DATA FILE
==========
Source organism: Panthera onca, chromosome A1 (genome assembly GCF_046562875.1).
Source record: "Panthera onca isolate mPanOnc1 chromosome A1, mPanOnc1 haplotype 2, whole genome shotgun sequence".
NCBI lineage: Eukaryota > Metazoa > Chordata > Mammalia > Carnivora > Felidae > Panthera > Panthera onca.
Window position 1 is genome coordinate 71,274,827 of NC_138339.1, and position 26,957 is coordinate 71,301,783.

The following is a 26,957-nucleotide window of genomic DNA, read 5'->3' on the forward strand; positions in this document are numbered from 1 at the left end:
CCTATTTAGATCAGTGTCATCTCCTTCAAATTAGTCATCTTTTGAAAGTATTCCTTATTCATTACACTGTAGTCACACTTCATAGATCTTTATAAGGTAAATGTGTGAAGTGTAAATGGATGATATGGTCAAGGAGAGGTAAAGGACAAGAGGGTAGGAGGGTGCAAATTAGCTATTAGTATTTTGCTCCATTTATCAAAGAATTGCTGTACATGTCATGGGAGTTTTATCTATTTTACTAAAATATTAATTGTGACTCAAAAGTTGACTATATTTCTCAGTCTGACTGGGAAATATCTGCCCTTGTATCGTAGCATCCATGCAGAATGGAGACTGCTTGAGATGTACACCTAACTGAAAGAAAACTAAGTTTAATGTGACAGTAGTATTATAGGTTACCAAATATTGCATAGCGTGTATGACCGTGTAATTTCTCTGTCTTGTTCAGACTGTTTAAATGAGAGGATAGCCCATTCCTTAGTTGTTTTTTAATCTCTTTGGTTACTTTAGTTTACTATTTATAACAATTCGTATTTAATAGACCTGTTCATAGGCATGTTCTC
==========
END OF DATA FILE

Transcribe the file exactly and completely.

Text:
Source organism: Panthera onca, chromosome A1 (genome assembly GCF_046562875.1).
Source record: "Panthera onca isolate mPanOnc1 chromosome A1, mPanOnc1 haplotype 2, whole genome shotgun sequence".
NCBI lineage: Eukaryota > Metazoa > Chordata > Mammalia > Carnivora > Felidae > Panthera > Panthera onca.
Window position 1 is genome coordinate 71,274,827 of NC_138339.1, and position 26,957 is coordinate 71,301,783.

The following is a 26,957-nucleotide window of genomic DNA, read 5'->3' on the forward strand; positions in this document are numbered from 1 at the left end:
CCTATTTAGATCAGTGTCATCTCCTTCAAATTAGTCATCTTTTGAAAGTATTCCTTATTCATTACACTGTAGTCACACTTCATAGATCTTTATAAGGTAAATGTGTGAAGTGTAAATGGATGATATGGTCAAGGAGAGGTAAAGGACAAGAGGGTAGGAGGGTGCAAATTAGCTATTAGTATTTTGCTCCATTTATCAAAGAATTGCTGTACATGTCATGGGAGTTTTATCTATTTTACTAAAATATTAATTGTGACTCAAAAGTTGACTATATTTCTCAGTCTGACTGGGAAATATCTGCCCTTGTATCGTAGCATCCATGCAGAATGGAGACTGCTTGAGATGTACACCTAACTGAAAGAAAACTAAGTTTAATGTGACAGTAGTATTATAGGTTACCAAATATTGCATAGCGTGTATGACCGTGTAATTTCTCTGTCTTGTTCAGACTGTTTAAATGAGAGGATAGCCCATTCCTTAGTTGTTTTTTAATCTCTTTGGTTACTTTAGTTTACTATTTATAACAATTCGTATTTAATAGACCTGTTCATAGGCATGTTCTC